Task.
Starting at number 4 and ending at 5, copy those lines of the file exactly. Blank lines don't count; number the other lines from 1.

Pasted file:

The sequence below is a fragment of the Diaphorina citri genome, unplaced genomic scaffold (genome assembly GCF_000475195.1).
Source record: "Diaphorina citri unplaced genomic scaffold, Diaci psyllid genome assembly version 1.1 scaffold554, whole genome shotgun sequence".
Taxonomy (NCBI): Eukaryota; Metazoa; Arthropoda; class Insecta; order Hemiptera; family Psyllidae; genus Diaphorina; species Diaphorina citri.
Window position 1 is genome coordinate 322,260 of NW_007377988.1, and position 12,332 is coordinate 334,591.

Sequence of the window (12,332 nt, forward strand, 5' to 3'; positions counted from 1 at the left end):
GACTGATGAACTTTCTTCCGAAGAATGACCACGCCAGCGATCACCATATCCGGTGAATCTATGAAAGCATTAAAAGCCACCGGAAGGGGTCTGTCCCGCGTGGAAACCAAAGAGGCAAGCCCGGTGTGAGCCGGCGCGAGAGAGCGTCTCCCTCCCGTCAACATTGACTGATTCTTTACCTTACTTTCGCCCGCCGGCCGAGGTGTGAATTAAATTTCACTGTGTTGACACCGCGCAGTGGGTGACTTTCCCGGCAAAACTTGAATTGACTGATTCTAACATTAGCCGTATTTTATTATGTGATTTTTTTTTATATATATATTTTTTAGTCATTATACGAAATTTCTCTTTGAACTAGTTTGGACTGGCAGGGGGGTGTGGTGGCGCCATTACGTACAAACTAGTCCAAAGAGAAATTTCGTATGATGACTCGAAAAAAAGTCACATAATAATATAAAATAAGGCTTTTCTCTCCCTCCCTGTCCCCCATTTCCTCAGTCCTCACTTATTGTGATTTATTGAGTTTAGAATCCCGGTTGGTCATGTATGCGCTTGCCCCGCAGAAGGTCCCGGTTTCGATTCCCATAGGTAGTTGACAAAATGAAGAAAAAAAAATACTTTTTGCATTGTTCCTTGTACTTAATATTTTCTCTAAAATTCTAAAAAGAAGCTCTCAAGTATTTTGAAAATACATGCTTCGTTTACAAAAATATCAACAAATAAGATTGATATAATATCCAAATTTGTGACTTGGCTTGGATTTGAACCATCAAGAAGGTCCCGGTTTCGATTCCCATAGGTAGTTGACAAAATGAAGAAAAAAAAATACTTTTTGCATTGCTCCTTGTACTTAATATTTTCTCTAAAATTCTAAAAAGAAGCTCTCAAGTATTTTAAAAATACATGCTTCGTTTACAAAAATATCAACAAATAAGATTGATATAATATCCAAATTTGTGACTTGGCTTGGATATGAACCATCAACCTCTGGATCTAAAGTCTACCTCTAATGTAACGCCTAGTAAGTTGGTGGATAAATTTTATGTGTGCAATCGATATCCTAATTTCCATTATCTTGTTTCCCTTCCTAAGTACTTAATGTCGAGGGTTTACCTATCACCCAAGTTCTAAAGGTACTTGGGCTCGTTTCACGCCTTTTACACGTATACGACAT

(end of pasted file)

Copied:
Window position 1 is genome coordinate 322,260 of NW_007377988.1, and position 12,332 is coordinate 334,591.

Sequence of the window (12,332 nt, forward strand, 5' to 3'; positions counted from 1 at the left end):